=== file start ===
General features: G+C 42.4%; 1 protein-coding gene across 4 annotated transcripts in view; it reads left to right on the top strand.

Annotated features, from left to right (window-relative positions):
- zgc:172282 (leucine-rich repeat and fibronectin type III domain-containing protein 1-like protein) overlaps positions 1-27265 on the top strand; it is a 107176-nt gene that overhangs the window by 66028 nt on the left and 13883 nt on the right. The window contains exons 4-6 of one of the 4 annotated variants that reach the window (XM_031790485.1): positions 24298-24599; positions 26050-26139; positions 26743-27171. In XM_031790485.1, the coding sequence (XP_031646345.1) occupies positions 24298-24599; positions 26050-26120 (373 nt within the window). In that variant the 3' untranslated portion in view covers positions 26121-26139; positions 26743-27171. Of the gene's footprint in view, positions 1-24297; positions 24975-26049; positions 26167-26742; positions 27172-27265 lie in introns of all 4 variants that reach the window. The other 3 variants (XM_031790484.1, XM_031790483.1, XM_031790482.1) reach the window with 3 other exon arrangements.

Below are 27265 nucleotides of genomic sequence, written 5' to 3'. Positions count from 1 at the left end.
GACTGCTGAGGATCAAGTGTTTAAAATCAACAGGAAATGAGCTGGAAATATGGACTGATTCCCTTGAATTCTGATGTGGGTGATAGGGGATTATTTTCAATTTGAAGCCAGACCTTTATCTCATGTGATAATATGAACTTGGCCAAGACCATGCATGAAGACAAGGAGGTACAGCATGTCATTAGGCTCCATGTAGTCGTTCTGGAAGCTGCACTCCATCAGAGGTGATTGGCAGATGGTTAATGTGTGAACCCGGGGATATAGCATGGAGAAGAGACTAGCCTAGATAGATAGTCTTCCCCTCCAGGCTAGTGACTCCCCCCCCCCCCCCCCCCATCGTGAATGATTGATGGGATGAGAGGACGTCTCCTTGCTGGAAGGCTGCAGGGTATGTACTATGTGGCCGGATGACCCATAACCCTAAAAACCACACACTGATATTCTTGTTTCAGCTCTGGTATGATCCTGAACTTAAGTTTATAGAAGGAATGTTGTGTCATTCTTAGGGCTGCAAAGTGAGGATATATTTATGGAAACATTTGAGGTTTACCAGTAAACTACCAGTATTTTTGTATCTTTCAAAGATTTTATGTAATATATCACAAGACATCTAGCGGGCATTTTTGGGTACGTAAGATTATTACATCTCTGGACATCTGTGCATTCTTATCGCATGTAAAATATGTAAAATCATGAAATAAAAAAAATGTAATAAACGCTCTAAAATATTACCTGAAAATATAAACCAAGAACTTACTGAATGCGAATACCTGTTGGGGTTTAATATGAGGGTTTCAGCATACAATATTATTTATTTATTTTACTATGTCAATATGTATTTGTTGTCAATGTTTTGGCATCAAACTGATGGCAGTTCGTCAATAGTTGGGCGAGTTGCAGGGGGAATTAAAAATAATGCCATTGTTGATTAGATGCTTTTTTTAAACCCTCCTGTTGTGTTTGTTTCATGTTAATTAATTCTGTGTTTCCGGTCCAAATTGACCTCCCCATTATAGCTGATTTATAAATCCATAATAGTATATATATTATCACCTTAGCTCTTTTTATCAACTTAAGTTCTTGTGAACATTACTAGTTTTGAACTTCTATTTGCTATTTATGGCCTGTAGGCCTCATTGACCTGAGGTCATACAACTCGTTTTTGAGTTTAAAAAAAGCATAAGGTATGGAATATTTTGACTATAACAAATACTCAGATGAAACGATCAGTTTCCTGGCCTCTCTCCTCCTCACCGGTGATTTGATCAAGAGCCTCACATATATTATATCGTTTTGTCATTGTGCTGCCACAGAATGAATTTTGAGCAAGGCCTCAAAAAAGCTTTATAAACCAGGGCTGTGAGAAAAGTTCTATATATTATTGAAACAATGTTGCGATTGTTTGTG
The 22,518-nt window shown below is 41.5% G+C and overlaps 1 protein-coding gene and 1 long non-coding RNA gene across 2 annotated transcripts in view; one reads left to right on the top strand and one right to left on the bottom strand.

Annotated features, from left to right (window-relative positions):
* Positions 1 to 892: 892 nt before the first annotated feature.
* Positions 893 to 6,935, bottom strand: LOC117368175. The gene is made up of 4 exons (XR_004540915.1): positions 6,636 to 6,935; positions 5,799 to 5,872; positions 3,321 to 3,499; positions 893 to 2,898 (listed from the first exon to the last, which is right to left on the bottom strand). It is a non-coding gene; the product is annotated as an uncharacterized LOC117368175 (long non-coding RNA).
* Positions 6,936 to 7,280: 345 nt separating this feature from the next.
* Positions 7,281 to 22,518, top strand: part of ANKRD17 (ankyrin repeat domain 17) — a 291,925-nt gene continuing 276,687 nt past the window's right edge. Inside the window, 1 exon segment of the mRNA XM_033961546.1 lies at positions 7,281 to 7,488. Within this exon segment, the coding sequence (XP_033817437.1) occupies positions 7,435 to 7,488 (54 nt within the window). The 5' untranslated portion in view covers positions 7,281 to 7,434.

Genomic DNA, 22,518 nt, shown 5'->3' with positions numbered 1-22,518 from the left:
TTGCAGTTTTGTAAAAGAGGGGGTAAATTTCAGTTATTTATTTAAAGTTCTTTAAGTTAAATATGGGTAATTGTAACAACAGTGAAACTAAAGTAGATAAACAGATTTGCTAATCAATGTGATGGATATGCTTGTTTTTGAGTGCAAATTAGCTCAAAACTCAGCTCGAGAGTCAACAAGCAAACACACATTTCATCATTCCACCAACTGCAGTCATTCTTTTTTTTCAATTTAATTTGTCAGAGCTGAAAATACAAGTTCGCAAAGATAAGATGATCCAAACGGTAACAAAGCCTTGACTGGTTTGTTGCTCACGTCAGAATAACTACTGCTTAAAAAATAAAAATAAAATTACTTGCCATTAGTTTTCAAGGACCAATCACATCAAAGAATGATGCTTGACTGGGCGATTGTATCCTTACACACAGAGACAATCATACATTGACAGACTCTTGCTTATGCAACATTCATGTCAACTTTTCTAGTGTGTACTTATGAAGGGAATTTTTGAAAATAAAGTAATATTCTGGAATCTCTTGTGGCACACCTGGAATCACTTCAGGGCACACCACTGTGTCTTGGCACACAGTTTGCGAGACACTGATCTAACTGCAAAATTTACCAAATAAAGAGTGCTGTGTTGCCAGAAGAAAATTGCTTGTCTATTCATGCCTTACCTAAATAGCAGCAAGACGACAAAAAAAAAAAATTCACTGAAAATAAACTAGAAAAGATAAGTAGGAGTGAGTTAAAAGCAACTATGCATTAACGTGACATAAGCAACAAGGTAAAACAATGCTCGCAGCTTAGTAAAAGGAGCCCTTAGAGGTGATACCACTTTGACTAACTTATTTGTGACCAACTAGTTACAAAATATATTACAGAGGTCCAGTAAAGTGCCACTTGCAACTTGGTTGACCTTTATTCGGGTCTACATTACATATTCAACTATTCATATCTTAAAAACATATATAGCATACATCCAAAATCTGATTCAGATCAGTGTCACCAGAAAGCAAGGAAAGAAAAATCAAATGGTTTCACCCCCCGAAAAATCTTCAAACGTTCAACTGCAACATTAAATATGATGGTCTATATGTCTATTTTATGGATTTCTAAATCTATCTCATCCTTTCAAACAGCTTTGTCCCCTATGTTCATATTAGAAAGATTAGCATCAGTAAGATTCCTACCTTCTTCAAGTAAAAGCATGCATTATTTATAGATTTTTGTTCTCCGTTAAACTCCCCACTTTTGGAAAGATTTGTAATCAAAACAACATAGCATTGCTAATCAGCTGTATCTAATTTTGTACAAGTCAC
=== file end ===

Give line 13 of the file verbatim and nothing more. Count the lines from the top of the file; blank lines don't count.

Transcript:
TTGCAGTTTTGTAAAAGAGGGGGTAAATTTCAGTTATTTATTTAAAGTTCTTTAAGTTAAATATGGGTAATTGTAACAACAGTGAAACTAAAGTAGATAAACAGATTTGCTAATCAATGTGATGGATATGCTTGTTTTTGAGTGCAAATTAGCTCAAAACTCAGCTCGAGAGTCAACAAGCAAACACACATTTCATCATTCCACCAACTGCAGTCATTCTTTTTTTTCAATTTAATTTGTCAGAGCTGAAAATACAAGTTCGCAAAGATAAGATGATCCAAACGGTAACAAAGCCTTGACTGGTTTGTTGCTCACGTCAGAATAACTACTGCTTAAAAAATAAAAATAAAATTACTTGCCATTAGTTTTCAAGGACCAATCACATCAAAGAATGATGCTTGACTGGGCGATTGTATCCTTACACACAGAGACAATCATACATTGACAGACTCTTGCTTATGCAACATTCATGTCAACTTTTCTAGTGTGTACTTATGAAGGGAATTTTTGAAAATAAAGTAATATTCTGGAATCTCTTGTGGCACACCTGGAATCACTTCAGGGCACACCACTGTGTCTTGGCACACAGTTTGCGAGACACTGATCTAACTGCAAAATTTACCAAATAAAGAGTGCTGTGTTGCCAGAAGAAAATTGCTTGTCTATTCATGCCTTACCTAAATAGCAGCAAGACGACAAAAAAAAAAAATTCACTGAAAATAAACTAGAAAAGATAAGTAGGAGTGAGTTAAAAGCAACTATGCATTAACGTGACATAAGCAACAAGGTAAAACAATGCTCGCAGCTTAGTAAAAGGAGCCCTTAGAGGTGATACCACTTTGACTAACTTATTTGTGACCAACTAGTTACAAAATATATTACAGAGGTCCAGTAAAGTGCCACTTGCAACTTGGTTGACCTTTATTCGGGTCTACATTACATATTCAACTATTCATATCTTAAAAACATATATAGCATACATCCAAAATCTGATTCAGATCAGTGTCACCAGAAAGCAAGGAAAGAAAAATCAAATGGTTTCACCCCCCGAAAAATCTTCAAACGTTCAACTGCAACATTAAATATGATGGTCTATATGTCTATTTTATGGATTTCTAAATCTATCTCATCCTTTCAAACAGCTTTGTCCCCTATGTTCATATTAGAAAGATTAGCATCAGTAAGATTCCTACCTTCTTCAAGTAAAAGCATGCATTATTTATAGATTTTTGTTCTCCGTTAAACTCCCCACTTTTGGAAAGATTTGTAATCAAAACAACATAGCATTGCTAATCAGCTGTATCTAATTTTGTACAAGTCAC